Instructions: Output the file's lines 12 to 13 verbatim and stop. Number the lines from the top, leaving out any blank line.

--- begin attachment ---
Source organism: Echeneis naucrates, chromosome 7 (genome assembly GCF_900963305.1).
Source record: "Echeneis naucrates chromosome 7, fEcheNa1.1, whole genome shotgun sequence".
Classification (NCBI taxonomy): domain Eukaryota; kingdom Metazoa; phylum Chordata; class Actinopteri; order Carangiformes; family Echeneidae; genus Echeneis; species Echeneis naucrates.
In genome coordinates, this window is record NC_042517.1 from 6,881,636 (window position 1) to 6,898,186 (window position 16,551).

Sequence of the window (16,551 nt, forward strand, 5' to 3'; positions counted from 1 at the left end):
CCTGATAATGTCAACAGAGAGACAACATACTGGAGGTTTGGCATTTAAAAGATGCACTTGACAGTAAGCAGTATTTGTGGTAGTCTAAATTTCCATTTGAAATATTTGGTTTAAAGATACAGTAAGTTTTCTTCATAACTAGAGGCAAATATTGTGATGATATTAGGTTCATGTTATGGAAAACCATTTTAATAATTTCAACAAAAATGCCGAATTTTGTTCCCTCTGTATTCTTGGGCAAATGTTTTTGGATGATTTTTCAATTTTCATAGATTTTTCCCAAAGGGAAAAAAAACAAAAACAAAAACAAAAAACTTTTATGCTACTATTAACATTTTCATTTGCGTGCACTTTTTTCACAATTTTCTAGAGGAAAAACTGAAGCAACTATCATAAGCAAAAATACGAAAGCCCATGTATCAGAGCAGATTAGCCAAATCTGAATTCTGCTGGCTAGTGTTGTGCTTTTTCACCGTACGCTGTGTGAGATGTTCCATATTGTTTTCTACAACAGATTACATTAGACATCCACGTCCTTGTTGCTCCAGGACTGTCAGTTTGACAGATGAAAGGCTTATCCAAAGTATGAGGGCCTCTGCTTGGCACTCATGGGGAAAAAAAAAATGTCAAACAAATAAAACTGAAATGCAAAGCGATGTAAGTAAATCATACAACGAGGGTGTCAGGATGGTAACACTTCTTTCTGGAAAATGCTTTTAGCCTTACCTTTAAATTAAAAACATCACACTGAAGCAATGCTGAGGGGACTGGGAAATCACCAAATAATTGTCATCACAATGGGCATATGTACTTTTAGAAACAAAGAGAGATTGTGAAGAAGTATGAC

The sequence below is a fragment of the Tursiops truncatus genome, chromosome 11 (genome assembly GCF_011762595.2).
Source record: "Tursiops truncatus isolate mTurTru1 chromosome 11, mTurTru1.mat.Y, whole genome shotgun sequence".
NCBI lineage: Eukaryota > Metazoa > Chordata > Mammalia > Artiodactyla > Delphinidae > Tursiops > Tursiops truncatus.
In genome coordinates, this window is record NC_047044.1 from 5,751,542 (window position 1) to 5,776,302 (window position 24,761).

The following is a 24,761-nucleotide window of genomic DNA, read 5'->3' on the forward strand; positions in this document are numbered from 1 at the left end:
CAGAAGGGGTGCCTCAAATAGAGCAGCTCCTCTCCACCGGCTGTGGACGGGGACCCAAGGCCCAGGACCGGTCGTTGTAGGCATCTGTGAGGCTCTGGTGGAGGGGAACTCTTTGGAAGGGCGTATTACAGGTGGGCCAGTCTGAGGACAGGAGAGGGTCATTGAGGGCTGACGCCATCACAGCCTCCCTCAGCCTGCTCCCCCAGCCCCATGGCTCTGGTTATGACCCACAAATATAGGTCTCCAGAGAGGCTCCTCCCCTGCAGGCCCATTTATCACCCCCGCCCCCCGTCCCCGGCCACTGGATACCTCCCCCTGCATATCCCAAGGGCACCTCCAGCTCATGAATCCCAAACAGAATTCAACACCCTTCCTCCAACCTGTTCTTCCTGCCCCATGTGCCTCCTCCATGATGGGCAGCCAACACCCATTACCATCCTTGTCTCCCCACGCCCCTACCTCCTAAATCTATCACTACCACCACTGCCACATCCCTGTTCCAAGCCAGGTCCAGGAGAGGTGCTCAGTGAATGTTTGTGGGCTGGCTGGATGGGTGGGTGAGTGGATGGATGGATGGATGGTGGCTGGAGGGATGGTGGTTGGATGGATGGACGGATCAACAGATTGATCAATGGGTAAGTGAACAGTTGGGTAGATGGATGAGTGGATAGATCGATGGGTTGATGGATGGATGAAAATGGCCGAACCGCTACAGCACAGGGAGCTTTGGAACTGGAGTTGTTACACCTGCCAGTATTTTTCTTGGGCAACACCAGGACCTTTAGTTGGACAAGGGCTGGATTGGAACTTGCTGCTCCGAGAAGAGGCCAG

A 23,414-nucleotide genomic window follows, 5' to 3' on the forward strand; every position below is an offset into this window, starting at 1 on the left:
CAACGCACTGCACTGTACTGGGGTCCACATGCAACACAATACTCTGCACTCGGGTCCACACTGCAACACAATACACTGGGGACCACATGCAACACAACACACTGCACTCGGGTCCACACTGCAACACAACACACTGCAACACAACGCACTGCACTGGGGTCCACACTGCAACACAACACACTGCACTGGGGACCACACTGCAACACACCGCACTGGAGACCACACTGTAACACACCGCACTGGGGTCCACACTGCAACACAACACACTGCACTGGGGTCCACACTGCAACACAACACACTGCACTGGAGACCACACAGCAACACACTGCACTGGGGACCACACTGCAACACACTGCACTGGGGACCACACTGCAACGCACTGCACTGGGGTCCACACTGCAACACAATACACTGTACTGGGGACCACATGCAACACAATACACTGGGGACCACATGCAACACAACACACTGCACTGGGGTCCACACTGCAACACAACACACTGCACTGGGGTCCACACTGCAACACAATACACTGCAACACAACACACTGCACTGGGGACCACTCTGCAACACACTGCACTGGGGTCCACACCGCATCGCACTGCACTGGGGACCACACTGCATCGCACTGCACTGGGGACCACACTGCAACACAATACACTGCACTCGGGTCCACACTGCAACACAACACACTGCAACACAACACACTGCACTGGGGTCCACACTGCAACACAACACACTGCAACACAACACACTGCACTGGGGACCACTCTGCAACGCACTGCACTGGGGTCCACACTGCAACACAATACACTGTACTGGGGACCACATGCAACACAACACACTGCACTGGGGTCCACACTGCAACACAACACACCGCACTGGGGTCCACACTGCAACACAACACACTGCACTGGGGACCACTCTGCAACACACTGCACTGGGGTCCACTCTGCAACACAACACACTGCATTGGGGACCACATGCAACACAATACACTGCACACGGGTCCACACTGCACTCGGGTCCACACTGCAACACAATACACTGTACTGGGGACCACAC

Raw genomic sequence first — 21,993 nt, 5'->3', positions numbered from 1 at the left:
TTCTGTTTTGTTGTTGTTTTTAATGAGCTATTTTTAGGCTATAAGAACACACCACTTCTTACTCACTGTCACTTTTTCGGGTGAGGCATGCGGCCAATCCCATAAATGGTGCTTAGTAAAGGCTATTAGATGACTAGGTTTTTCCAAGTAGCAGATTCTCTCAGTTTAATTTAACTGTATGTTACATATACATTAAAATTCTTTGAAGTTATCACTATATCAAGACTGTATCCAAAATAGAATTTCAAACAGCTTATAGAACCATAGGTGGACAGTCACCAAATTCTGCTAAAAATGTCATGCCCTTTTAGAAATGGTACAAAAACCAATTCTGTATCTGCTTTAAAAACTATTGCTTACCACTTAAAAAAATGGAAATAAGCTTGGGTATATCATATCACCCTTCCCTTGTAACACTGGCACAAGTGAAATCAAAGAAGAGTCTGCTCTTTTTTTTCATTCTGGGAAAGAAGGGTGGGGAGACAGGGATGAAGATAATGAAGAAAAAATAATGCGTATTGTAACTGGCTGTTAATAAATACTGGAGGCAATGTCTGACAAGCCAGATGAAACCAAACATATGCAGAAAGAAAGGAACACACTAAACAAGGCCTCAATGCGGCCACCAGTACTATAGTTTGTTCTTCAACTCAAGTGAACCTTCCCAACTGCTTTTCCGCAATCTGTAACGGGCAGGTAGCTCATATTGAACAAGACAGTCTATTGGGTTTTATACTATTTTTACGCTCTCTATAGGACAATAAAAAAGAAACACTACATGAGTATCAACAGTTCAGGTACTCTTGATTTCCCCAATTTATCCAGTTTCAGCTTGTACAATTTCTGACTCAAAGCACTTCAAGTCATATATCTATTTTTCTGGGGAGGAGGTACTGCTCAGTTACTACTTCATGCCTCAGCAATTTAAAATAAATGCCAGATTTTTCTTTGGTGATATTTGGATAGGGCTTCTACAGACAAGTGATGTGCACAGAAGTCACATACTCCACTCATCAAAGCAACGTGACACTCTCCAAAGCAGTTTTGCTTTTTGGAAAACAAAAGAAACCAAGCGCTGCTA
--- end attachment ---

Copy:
CAGAAGGGGTGCCTCAAATAGAGCAGCTCCTCTCCACCGGCTGTGGACGGGGACCCAAGGCCCAGGACCGGTCGTTGTAGGCATCTGTGAGGCTCTGGTGGAGGGGAACTCTTTGGAAGGGCGTATTACAGGTGGGCCAGTCTGAGGACAGGAGAGGGTCATTGAGGGCTGACGCCATCACAGCCTCCCTCAGCCTGCTCCCCCAGCCCCATGGCTCTGGTTATGACCCACAAATATAGGTCTCCAGAGAGGCTCCTCCCCTGCAGGCCCATTTATCACCCCCGCCCCCCGTCCCCGGCCACTGGATACCTCCCCCTGCATATCCCAAGGGCACCTCCAGCTCATGAATCCCAAACAGAATTCAACACCCTTCCTCCAACCTGTTCTTCCTGCCCCATGTGCCTCCTCCATGATGGGCAGCCAACACCCATTACCATCCTTGTCTCCCCACGCCCCTACCTCCTAAATCTATCACTACCACCACTGCCACATCCCTGTTCCAAGCCAGGTCCAGGAGAGGTGCTCAGTGAATGTTTGTGGGCTGGCTGGATGGGTGGGTGAGTGGATGGATGGATGGATGGTGGCTGGAGGGATGGTGGTTGGATGGATGGACGGATCAACAGATTGATCAATGGGTAAGTGAACAGTTGGGTAGATGGATGAGTGGATAGATCGATGGGTTGATGGATGGATGAAAATGGCCGAACCGCTACAGCACAGGGAGCTTTGGAACTGGAGTTGTTACACCTGCCAGTATTTTTCTTGGGCAACACCAGGACCTTTAGTTGGACAAGGGCTGGATTGGAACTTGCTGCTCCGAGAAGAGGCCAG

A 23,414-nucleotide genomic window follows, 5' to 3' on the forward strand; every position below is an offset into this window, starting at 1 on the left: